What is computed tomography (CT) enterography?
CT enterography is an imaging test that uses CT imagery and a contrast material to view inside the small intestine. The procedure allows your doctor to determine what is causing your condition. He or she can also tell how well you're responding to treatment for a health issue, such as Crohn's disease.
A computerized tomography scan, or CT scan, is a type of X-ray that uses a computer to make cross-sectional images of your body.
CT enterography is a quick, accurate, and painless procedure.
Unlike regular X-ray images, CT enterography is able to provide detailed images of tissue and structures, such as bone and blood vessels.
Why might I need CT enterography?
This test is typically done to find:
- Bowel obstructions or abscesses
- The source of bleeding
What are the risks of CT enterography?
CT enterography uses X-ray technology, so there is minimal risk of radiation exposure. Talk with your doctor about this risk.
You should let your doctor know if you have any allergies, particularly if you have had an allergic reaction to contrast materials or dyes before.
If you are pregnant or think that you may be pregnant, tell your doctor.
There may be other risks, depending upon your specific medical condition. Be sure to discuss any concerns with your doctor before the procedure.
How do I get ready for CT enterography?
- Be sure to let your doctor know about any recent infections or illnesses, as well as any chronic conditions that you have, such as diabetes, asthma, heart disease, thyroid problems, and kidney disease.
- You will be asked to stop eating and drinking about four hours before the procedure.
- You may wear a gown during CT enterography, but you should wear comfortable, loose-fitting clothes the day of the procedure.
- Remember to remove all jewelry and other metal objects, and ask whether you need to remove any hearing aids and metal dental devices that can be taken out.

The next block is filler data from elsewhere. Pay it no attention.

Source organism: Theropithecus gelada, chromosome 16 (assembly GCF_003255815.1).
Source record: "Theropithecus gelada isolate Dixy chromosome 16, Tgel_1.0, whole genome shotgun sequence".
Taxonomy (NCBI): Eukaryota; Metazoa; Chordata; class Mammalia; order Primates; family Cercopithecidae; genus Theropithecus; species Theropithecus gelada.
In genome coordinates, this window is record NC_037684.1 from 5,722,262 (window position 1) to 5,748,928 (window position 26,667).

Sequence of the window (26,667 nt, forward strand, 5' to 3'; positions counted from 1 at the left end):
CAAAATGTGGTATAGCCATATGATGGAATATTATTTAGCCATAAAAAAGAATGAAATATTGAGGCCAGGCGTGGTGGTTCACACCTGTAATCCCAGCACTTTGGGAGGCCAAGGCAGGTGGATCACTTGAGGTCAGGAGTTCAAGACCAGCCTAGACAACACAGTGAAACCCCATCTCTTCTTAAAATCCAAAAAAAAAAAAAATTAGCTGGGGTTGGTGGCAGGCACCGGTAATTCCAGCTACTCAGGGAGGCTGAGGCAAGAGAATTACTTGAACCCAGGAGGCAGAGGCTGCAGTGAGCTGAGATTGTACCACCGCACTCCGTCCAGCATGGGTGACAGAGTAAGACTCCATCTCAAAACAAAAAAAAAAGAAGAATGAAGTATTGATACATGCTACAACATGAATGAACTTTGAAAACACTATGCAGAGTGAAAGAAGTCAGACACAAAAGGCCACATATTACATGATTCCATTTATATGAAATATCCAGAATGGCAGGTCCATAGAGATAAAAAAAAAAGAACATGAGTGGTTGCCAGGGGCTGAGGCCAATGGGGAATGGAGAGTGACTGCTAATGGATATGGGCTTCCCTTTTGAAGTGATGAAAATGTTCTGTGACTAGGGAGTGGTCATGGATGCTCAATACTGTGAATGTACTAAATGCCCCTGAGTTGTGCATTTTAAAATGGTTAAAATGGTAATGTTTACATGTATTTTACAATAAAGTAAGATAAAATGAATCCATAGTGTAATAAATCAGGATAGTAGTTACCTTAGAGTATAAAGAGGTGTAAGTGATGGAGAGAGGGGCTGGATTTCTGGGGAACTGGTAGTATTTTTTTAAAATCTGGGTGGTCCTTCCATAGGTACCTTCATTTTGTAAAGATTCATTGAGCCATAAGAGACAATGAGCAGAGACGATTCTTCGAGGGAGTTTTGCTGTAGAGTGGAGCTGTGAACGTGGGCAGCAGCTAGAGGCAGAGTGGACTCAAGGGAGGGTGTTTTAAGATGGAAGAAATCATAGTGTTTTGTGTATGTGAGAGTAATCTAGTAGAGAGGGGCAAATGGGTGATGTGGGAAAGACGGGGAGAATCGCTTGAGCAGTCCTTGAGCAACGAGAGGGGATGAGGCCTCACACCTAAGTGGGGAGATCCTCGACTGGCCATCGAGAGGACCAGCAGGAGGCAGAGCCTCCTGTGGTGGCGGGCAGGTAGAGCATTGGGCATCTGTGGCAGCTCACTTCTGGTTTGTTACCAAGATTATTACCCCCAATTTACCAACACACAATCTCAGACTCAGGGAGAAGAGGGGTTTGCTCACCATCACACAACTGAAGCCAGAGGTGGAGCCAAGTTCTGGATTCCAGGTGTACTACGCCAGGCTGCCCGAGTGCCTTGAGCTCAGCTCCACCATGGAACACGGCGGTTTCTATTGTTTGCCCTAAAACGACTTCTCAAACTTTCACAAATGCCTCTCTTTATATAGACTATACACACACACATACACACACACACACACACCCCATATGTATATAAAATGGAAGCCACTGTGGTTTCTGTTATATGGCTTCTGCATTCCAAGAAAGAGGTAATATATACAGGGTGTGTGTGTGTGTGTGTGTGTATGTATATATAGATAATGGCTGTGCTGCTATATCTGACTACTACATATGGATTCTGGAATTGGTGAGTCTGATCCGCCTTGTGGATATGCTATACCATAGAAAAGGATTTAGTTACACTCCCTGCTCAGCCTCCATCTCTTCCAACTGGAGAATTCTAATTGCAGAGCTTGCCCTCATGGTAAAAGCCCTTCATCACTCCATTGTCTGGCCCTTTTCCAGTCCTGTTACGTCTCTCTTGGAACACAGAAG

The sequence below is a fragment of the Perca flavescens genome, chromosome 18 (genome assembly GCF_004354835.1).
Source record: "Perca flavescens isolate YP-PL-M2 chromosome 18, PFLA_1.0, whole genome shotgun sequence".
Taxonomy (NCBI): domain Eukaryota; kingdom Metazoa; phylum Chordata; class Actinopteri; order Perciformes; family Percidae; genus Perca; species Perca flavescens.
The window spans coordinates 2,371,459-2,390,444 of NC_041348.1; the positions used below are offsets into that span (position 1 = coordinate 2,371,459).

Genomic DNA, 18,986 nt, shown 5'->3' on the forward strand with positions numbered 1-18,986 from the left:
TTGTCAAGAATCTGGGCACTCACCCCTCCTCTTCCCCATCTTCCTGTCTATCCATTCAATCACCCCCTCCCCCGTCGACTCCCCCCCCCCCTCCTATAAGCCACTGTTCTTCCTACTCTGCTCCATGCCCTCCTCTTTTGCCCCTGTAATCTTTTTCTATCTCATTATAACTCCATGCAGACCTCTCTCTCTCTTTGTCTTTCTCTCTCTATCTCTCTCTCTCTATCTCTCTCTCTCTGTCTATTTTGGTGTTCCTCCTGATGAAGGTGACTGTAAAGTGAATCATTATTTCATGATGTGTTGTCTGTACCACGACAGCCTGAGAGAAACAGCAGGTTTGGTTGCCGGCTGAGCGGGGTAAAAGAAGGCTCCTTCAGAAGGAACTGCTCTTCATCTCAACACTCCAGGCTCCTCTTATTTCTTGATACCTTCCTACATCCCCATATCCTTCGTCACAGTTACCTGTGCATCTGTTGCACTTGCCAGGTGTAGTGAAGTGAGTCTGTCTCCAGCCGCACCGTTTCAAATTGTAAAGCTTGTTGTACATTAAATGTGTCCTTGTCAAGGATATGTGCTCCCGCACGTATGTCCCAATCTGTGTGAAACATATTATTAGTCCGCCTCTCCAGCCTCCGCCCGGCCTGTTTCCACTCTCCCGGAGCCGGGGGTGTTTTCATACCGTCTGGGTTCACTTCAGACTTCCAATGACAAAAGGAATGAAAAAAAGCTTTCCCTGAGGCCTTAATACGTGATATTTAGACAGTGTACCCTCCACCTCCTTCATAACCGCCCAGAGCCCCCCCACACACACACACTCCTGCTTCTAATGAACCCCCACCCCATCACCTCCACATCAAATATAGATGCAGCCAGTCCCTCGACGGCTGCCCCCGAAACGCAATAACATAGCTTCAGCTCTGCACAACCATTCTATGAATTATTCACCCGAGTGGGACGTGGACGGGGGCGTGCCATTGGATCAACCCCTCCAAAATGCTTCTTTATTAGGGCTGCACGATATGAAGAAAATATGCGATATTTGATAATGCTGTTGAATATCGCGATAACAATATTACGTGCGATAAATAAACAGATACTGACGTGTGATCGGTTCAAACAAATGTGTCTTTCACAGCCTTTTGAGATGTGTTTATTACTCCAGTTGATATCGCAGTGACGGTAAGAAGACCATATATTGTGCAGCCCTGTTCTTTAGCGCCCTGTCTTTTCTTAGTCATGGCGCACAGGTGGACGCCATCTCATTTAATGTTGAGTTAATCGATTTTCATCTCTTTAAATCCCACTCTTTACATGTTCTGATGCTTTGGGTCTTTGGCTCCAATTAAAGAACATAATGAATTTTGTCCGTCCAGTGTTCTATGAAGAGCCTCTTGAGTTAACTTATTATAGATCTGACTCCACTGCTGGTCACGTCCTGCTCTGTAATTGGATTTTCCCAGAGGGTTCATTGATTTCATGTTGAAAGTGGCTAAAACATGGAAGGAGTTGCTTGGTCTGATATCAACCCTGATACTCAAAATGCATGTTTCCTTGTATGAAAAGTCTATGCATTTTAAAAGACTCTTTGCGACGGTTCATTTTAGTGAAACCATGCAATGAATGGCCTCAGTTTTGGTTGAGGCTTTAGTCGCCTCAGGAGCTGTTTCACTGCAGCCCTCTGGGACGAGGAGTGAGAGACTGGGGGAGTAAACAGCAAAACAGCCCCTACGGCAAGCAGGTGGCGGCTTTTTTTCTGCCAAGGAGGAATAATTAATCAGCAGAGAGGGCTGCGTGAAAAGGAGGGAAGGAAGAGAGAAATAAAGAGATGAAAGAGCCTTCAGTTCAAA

What happens during CT enterography?
- Before the test, you will need to drink a few glasses of liquid over the course of about an hour. The liquid includes the contrast material that will help the radiologist better see the inside of your small intestine on the CT scan. Instead of drinking a contrast solution, you may have it given by enema.
- After you have finished drinking the contrast liquid solution, you will lie on a table, probably on your back. As you lie on the table, it will slowly move through the CT scanning machine to capture the X-ray images.
- You will likely be asked to hold your breath for brief periods while the machine is scanning. The procedure is painless, but you will have to lie still for a period, which could be uncomfortable for some people.
What happens after CT enterography?
The CT enterography procedure doesn’t cause any lasting side effects. You won’t need recovery time because the test doesn’t require no incisions or sedation. You can resume your regular activities as soon as the procedure is completed.
A radiologist will review your test results and send them to your doctor. You will then have a follow-up phone call or visit with your doctor to discuss the results and next steps.
Next stepsBefore you agree to the test or the procedure make sure you know:
- The name of the test or procedure
- The reason you are having the test or procedure
- The risks and benefits of the test or procedure
- When and where you are to have the test or procedure and who will do it
- When and how will you get the results
- How much will you have to pay for the test or procedure
- Bass, Pat F. III, MD, MPH
- MMI board-certified, academically affiliated clinician